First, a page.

Scott Stine’s A Way Across the Mountain: Joseph Walker’s 1833 Trans-Sierran Passage and the Myth of Yosemite’s Discovery (University of Oklahoma Press, $39.95) buries the myth—risen from an obituary—that mountain man Joseph Walker spotted Yosemite Valley while crossing the Sierra Nevada in 1833. Stine surveys earlier accounts biased to put Walker along the valley’s rim. Then, starting from scratch with the journal of Zenas Leonard who accompanied Walker, Stine reconstructs the more plausible route using knowledge of terrain and landmarks, a doable daily pace, period climatic conditions, and capabilities and needs of horses, revealing a route north of Yosemite. Historians and buffs will grasp Stine’s “rules of reconstruction” that controlled his objectivity. Stine’s unique book format—a worthy style to emulate—includes entr’acte “excursions” that deepen his reasoning, broaden subject knowledge and complement readability.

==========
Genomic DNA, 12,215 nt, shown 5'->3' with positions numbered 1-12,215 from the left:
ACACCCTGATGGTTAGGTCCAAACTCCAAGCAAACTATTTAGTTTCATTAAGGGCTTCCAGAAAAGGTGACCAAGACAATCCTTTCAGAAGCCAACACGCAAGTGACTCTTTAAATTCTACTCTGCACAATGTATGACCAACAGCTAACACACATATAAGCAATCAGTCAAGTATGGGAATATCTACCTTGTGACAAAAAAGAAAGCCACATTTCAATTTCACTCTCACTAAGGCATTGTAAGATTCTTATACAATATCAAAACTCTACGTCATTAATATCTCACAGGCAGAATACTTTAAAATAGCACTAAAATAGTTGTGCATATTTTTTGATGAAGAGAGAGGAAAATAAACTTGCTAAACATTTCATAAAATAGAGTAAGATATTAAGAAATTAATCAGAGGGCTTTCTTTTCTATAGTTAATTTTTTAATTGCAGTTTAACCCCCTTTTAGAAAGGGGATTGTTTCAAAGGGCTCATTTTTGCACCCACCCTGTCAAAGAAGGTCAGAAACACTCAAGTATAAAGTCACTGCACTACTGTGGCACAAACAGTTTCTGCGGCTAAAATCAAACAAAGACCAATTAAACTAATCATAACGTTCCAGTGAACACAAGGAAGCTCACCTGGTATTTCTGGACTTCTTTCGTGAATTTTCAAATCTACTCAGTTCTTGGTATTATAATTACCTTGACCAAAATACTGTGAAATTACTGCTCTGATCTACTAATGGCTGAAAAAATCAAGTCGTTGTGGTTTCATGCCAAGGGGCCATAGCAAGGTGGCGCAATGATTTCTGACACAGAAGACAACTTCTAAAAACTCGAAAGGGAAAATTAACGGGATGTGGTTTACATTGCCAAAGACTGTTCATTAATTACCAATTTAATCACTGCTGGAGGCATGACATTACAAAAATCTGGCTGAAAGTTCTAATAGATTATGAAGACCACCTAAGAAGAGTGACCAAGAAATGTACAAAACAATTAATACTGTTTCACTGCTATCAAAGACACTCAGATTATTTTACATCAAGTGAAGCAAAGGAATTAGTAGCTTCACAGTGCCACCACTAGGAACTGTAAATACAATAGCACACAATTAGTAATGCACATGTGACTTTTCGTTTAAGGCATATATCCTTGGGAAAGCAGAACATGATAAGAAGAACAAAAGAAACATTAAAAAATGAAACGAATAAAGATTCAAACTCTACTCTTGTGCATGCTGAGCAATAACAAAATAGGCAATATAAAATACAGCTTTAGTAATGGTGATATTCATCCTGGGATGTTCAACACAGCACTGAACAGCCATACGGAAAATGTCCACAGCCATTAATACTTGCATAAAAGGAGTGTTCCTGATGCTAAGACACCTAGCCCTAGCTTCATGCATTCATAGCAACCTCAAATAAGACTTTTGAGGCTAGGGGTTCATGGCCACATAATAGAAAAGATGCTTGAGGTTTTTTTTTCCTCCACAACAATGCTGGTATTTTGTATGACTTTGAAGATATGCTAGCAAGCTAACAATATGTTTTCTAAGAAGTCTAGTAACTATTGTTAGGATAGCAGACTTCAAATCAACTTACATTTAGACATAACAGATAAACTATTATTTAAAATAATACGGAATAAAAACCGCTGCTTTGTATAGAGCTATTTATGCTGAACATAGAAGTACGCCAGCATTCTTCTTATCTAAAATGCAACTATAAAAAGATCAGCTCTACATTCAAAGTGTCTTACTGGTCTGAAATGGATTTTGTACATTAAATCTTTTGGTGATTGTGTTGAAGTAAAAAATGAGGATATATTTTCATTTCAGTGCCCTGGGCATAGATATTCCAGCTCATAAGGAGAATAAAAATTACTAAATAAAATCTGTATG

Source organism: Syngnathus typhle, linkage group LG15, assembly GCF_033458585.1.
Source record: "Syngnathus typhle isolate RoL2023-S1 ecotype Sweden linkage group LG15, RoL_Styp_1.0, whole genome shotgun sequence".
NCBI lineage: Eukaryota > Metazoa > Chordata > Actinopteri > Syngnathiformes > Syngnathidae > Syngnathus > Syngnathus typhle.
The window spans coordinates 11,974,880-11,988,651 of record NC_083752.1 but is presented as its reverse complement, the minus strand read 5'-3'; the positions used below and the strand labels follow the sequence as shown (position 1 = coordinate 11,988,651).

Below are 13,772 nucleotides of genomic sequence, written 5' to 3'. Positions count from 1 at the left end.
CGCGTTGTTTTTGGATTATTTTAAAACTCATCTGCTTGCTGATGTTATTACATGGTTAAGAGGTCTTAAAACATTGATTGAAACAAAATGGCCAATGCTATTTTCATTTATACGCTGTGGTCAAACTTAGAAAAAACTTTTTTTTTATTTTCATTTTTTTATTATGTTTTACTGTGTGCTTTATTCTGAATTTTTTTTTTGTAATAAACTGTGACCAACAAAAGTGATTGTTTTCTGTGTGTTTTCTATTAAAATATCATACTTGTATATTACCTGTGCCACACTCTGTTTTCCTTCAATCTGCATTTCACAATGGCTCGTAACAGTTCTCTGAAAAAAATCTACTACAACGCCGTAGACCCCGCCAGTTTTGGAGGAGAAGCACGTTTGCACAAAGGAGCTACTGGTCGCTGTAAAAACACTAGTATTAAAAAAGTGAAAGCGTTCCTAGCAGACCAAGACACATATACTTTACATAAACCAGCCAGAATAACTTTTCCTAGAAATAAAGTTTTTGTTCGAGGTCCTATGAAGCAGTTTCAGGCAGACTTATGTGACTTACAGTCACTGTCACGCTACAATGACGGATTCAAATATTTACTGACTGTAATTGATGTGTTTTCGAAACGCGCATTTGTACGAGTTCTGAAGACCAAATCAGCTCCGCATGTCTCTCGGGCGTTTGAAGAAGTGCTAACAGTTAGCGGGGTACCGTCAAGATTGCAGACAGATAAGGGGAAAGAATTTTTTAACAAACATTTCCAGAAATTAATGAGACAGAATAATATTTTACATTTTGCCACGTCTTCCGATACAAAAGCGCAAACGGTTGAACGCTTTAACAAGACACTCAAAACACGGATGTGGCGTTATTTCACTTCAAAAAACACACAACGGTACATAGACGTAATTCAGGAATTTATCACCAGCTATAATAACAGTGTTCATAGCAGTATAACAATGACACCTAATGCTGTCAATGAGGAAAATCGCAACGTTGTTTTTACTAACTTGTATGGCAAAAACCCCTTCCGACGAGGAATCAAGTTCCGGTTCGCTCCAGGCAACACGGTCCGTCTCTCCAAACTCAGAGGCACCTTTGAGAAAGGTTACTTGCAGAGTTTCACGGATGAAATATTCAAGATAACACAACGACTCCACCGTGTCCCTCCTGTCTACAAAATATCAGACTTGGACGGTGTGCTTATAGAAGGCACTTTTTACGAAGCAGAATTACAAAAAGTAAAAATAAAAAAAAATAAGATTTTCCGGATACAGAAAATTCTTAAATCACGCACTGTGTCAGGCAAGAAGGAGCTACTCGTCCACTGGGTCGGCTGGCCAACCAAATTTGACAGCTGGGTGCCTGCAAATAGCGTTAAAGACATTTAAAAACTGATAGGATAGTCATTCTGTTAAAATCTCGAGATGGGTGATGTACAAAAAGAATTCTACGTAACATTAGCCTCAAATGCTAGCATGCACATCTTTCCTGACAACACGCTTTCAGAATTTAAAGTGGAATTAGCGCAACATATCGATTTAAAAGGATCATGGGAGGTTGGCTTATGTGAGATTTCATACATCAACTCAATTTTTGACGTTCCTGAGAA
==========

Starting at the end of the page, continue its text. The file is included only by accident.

—Pieter Burggraaf, author of The Walker Party, The Revised Story